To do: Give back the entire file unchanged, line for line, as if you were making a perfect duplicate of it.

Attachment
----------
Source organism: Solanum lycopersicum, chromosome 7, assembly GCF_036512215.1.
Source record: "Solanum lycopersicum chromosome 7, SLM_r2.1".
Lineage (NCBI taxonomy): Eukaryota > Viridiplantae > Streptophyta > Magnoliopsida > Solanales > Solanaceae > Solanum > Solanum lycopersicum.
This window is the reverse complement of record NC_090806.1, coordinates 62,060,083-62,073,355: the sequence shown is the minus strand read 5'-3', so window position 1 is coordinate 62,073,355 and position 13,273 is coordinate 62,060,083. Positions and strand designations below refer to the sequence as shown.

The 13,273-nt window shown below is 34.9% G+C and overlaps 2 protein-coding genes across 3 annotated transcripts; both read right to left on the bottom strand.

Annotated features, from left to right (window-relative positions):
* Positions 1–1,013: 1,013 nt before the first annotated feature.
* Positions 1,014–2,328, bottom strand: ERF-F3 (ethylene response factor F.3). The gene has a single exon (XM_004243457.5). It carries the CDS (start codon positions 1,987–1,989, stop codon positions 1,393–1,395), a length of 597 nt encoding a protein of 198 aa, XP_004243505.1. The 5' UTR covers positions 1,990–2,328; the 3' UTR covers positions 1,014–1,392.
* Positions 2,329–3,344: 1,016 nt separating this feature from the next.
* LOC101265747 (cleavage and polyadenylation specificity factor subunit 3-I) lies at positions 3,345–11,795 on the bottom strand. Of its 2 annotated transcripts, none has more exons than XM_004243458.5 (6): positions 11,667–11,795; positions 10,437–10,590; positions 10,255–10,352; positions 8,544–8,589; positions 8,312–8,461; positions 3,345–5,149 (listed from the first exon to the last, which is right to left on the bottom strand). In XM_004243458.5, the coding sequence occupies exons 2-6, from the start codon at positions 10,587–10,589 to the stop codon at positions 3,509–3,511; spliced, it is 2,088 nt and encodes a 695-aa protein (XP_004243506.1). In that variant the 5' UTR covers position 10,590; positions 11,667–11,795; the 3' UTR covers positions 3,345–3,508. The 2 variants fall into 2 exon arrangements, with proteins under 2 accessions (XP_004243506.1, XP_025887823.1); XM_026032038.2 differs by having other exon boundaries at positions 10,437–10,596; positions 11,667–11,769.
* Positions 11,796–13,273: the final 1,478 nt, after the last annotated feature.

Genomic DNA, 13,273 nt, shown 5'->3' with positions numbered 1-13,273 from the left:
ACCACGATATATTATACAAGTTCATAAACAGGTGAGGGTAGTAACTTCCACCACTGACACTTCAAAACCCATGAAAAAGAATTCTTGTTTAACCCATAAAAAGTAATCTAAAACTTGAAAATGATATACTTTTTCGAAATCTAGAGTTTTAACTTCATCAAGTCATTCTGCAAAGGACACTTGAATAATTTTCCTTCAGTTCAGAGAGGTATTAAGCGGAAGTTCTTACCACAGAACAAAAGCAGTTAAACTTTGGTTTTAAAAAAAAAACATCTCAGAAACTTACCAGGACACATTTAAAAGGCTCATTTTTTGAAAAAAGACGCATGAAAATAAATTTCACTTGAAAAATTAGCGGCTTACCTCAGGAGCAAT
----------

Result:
Source organism: Solanum lycopersicum, chromosome 7, assembly GCF_036512215.1.
Source record: "Solanum lycopersicum chromosome 7, SLM_r2.1".
Lineage (NCBI taxonomy): Eukaryota > Viridiplantae > Streptophyta > Magnoliopsida > Solanales > Solanaceae > Solanum > Solanum lycopersicum.
This window is the reverse complement of record NC_090806.1, coordinates 62,060,083-62,073,355: the sequence shown is the minus strand read 5'-3', so window position 1 is coordinate 62,073,355 and position 13,273 is coordinate 62,060,083. Positions and strand designations below refer to the sequence as shown.

The 13,273-nt window shown below is 34.9% G+C and overlaps 2 protein-coding genes across 3 annotated transcripts; both read right to left on the bottom strand.

Annotated features, from left to right (window-relative positions):
* Positions 1–1,013: 1,013 nt before the first annotated feature.
* Positions 1,014–2,328, bottom strand: ERF-F3 (ethylene response factor F.3). The gene has a single exon (XM_004243457.5). It carries the CDS (start codon positions 1,987–1,989, stop codon positions 1,393–1,395), a length of 597 nt encoding a protein of 198 aa, XP_004243505.1. The 5' UTR covers positions 1,990–2,328; the 3' UTR covers positions 1,014–1,392.
* Positions 2,329–3,344: 1,016 nt separating this feature from the next.
* LOC101265747 (cleavage and polyadenylation specificity factor subunit 3-I) lies at positions 3,345–11,795 on the bottom strand. Of its 2 annotated transcripts, none has more exons than XM_004243458.5 (6): positions 11,667–11,795; positions 10,437–10,590; positions 10,255–10,352; positions 8,544–8,589; positions 8,312–8,461; positions 3,345–5,149 (listed from the first exon to the last, which is right to left on the bottom strand). In XM_004243458.5, the coding sequence occupies exons 2-6, from the start codon at positions 10,587–10,589 to the stop codon at positions 3,509–3,511; spliced, it is 2,088 nt and encodes a 695-aa protein (XP_004243506.1). In that variant the 5' UTR covers position 10,590; positions 11,667–11,795; the 3' UTR covers positions 3,345–3,508. The 2 variants fall into 2 exon arrangements, with proteins under 2 accessions (XP_004243506.1, XP_025887823.1); XM_026032038.2 differs by having other exon boundaries at positions 10,437–10,596; positions 11,667–11,769.
* Positions 11,796–13,273: the final 1,478 nt, after the last annotated feature.

Genomic DNA, 13,273 nt, shown 5'->3' with positions numbered 1-13,273 from the left:
ACCACGATATATTATACAAGTTCATAAACAGGTGAGGGTAGTAACTTCCACCACTGACACTTCAAAACCCATGAAAAAGAATTCTTGTTTAACCCATAAAAAGTAATCTAAAACTTGAAAATGATATACTTTTTCGAAATCTAGAGTTTTAACTTCATCAAGTCATTCTGCAAAGGACACTTGAATAATTTTCCTTCAGTTCAGAGAGGTATTAAGCGGAAGTTCTTACCACAGAACAAAAGCAGTTAAACTTTGGTTTTAAAAAAAAAACATCTCAGAAACTTACCAGGACACATTTAAAAGGCTCATTTTTTGAAAAAAGACGCATGAAAATAAATTTCACTTGAAAAATTAGCGGCTTACCTCAGGAGCAAT